Nevada’s newest distillery opens this week with Apple Cinnamon Whiskey, batch one
On Old Highway 40 off I-80, one mile from the California border, an unassuming little house sits between a saloon and coffee shop. Until this week, the building with the cowboy silhouette painted on the front held little significance for anyone driving through Verdi. But after a renovation transformed it into Nevada’s newest craft distillery, people won’t want to pass it by.
Verdi Local Distillery, the fourth craft distillery in the state, specializes in flavored whiskeys. It may also be the smallest distillery in the world, pending recognition from Guinness World Records. It’s certainly the smallest one in Nevada at 744 square feet.
Inside the renovated home, an eclectic mix of cozy decor greets distillery visitors. On the left, historical images pasted to the wall tell the story of prohibition, Verdi and the new distillery. In the middle, a bar made of reclaimed wood beams from a burned down house waits for patrons to sit and drink. And on the right, two tiny 26-gallon stills stand on a pedestal in front of the window while two 80-gallon fermenters bubble away on the other side of the room. Small details add character to the distillery, such as the banjo on the wall and the chandelier gifted by friends. If you ask nicely, owners Jeremy and Katey Baumann may even show you their original painting by John Williams (you’ll know it when you see it).
This week, Verdi Local Distillery’s first batch of Apple Cinnamon Whiskey started selling at the distillery. Soon the whiskey will appear in stores once they settle distribution contracts. Sazerac’s Fireball Cinnamon Whisky inspired Jeremy and Katey to make something fun and flavorful. Although, they decided to make their whiskey taste good instead of something that “tastes like heaven and burns like hell.”
Their Apple Cinnamon Whiskey starts out as 180-proof white whiskey that reduces to 66-proof flavored whiskey after adding pure apple juice, cinnamon sticks and wood. The combination results in a pleasant flavored liquor reminiscent of grandma’s spiked winter cider. Some locals like their apple whiskey hot with tea for a cider toddy while others prefer it chilled. But no matter how it’s served, most folks call it “BOJ” or Black Out Juice because it’s so easy to drink. Though the whiskey is made from a sugar mash with cornmeal added, instead of a corn or grain mash common with bourbon whiskey, it’s not as sweet as other cloying, flavored drinks.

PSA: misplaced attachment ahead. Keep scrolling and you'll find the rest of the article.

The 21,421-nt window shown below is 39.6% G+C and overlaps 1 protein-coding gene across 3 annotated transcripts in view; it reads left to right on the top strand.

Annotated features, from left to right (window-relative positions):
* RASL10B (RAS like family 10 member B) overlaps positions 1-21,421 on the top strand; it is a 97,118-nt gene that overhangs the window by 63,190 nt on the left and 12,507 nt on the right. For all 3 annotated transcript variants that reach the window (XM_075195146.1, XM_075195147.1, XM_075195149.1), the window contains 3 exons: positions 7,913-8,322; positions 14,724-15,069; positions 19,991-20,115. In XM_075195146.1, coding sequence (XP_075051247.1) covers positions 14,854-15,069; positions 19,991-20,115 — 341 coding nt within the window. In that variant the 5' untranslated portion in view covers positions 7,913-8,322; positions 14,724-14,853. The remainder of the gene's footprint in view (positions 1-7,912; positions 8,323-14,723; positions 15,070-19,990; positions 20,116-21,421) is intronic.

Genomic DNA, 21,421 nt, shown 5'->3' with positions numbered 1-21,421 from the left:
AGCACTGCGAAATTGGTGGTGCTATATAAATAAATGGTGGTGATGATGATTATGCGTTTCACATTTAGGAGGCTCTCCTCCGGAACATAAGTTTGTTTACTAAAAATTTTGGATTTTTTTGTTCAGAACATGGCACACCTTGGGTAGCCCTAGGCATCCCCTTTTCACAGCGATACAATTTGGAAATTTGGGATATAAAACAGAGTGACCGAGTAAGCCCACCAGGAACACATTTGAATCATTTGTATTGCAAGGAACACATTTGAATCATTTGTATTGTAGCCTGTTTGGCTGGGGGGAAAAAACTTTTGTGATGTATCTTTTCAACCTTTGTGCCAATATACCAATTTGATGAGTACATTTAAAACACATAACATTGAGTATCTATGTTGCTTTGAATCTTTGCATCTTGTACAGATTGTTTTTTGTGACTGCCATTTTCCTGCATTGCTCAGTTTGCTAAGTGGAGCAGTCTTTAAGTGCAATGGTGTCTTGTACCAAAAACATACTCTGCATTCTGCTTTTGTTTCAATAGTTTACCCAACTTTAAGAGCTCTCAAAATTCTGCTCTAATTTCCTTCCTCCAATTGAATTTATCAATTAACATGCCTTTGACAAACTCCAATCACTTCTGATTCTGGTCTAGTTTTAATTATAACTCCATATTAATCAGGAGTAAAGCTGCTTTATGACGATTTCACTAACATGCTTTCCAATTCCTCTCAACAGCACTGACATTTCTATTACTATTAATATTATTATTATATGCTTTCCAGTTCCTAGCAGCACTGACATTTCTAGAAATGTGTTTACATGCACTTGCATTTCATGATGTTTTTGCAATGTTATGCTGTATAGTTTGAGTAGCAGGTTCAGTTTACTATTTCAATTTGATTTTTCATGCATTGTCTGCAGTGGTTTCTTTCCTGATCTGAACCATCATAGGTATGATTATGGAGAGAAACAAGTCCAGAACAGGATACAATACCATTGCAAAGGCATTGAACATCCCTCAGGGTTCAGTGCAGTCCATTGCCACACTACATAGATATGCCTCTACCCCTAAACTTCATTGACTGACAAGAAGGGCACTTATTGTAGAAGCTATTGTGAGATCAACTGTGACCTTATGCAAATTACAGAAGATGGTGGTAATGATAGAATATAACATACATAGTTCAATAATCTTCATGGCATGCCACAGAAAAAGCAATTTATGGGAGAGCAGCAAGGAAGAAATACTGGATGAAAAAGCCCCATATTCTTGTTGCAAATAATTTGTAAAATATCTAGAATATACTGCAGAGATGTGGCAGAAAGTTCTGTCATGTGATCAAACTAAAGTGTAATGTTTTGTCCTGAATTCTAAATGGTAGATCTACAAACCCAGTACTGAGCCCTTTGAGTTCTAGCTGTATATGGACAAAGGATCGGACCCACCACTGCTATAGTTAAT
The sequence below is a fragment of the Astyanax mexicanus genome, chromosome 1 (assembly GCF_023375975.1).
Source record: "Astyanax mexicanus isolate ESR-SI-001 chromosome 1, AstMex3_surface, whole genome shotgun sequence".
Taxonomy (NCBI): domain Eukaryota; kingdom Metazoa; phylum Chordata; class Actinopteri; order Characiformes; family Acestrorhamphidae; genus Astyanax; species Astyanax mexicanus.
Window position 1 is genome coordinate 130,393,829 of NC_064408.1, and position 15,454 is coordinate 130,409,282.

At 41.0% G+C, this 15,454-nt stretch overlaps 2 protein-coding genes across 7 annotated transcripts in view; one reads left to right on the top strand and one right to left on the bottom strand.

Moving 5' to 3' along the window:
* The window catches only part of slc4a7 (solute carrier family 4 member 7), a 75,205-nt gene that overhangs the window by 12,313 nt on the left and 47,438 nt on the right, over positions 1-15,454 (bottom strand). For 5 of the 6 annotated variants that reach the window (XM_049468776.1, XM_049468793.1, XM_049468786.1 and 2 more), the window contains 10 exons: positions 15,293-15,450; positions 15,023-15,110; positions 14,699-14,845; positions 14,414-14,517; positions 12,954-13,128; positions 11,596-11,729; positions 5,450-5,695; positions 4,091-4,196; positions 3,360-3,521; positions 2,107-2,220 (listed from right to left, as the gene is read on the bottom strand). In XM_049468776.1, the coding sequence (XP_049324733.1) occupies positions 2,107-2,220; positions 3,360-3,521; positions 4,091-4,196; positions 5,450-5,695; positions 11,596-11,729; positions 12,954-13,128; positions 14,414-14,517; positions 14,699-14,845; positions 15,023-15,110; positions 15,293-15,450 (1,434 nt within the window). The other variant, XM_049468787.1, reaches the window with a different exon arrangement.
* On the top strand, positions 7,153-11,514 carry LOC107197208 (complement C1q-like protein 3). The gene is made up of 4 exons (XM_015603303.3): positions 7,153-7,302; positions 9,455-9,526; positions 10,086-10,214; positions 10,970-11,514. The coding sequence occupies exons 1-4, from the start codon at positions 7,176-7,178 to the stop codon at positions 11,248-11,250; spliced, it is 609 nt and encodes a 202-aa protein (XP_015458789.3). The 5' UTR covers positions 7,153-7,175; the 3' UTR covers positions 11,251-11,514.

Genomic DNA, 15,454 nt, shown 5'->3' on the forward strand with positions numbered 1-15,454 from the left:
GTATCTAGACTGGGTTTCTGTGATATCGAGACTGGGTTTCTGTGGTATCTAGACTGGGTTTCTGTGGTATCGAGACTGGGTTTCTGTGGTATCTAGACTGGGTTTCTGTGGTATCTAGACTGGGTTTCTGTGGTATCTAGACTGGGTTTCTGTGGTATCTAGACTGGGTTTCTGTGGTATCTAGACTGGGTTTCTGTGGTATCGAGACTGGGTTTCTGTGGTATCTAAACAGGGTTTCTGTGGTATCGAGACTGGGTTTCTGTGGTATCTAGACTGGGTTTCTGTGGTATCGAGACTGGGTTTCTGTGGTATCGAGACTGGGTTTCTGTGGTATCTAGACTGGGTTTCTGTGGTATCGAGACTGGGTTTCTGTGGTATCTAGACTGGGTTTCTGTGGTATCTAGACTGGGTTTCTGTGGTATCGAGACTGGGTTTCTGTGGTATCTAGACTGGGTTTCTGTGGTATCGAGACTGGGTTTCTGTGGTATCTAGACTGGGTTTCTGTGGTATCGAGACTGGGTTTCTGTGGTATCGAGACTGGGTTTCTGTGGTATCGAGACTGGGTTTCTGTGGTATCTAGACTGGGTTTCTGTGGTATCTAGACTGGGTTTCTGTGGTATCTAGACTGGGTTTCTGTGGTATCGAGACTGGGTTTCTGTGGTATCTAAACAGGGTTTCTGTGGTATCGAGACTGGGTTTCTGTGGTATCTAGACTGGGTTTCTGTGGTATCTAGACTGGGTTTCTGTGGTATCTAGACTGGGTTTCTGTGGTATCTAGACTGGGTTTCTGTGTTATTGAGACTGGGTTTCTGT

Behind the bar, little science experiments fill old-fashioned glass flasks. In one, Jeremy combined 180-proof liquor with juniper berries to make a killer jar of gin. Only a quarter-shot required for that gin and tonic. In another, Jeremy filled a flask with white whiskey and hops to make hoppy whiskey. In 5-gallon kegs on the floor, Jeremy is running an experiment to see if he can speed up the aging process. He fills the keg with whiskey and a wood stave, then repeatedly pressurizes and depressurizes the keg to simulate changes in climate. The goal, to see if he can condense 10 years of aging into 10 months.
In the future, Verdi Distillery will release a lemonade whiskey and a berry whiskey for next spring and summer. For now, Jeremy and Katey want to focus on building their business so they don’t need to buy ingredients from the grocery store. Katey also wants to replace the couch in the front with pub tables. She originally thought they would need a place to sleep since distilling takes about 12 hours but luckily she hasn’t had to stay over night yet.
Verdi Local Distillery
First batch stats: Each batch only produces 120 bottles. Batch one comes with a Nevada-shaped leather charm with “Batch One” engrave on it and costs $40. Future batches are $20 a bottle. As with all Nevada distilleries, customers can only buy two bottles per person, per month.
Hours: Tuesday – Thursday, 11 a.m. – 6 p.m.
Contact: 775-247-4628, email@example.com
Online: Facebook page
Where: 1155 Old Highway 40, Verdi, NV 89439
Correction Aug. 29 at 12:30 p.m.: Corrected volume of fermenters and stills. Experimental whiskey has actual hops in it.
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